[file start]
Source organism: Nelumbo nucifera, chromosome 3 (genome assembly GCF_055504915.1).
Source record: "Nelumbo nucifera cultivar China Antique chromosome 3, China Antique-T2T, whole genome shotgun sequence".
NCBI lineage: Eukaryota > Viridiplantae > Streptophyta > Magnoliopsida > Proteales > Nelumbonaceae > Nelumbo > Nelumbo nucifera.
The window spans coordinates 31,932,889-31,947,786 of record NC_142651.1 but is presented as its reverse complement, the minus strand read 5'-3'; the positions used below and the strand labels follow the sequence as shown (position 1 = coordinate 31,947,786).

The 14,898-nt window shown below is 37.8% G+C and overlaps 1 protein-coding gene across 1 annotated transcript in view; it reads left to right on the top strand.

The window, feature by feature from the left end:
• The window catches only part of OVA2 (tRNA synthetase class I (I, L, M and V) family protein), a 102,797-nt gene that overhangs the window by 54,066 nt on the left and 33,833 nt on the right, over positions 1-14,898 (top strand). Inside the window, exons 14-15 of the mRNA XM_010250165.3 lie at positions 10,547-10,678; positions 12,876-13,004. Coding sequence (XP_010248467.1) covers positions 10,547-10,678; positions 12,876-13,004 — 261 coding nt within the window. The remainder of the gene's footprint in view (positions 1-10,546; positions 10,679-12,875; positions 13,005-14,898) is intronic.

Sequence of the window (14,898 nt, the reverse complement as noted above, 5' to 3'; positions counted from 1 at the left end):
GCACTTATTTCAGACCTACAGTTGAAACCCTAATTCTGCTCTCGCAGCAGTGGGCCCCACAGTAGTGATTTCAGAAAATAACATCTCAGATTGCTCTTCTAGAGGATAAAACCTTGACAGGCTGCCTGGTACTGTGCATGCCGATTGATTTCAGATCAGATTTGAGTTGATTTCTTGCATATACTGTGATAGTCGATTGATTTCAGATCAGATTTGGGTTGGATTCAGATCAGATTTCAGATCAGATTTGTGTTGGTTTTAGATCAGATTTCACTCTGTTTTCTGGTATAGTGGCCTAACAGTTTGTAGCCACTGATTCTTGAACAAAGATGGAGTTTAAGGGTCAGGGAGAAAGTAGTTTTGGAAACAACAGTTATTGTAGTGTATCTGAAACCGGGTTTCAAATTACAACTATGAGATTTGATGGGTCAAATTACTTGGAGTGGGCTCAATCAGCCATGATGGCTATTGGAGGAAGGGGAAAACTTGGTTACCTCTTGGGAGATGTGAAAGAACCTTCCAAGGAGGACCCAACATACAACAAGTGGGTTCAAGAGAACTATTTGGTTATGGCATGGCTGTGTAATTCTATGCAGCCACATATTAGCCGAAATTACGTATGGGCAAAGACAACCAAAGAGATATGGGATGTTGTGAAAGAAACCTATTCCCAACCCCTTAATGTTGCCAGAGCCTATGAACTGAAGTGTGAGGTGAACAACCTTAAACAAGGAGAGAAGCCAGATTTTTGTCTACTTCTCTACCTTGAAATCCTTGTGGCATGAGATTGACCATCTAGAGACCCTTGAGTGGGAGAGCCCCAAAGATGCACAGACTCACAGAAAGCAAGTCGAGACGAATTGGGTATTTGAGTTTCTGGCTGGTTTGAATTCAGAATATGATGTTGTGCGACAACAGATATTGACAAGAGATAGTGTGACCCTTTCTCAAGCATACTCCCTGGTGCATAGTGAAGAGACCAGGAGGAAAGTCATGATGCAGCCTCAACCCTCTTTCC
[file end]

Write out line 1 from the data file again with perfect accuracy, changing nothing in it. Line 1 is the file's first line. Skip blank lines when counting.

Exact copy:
Source organism: Nelumbo nucifera, chromosome 3 (genome assembly GCF_055504915.1).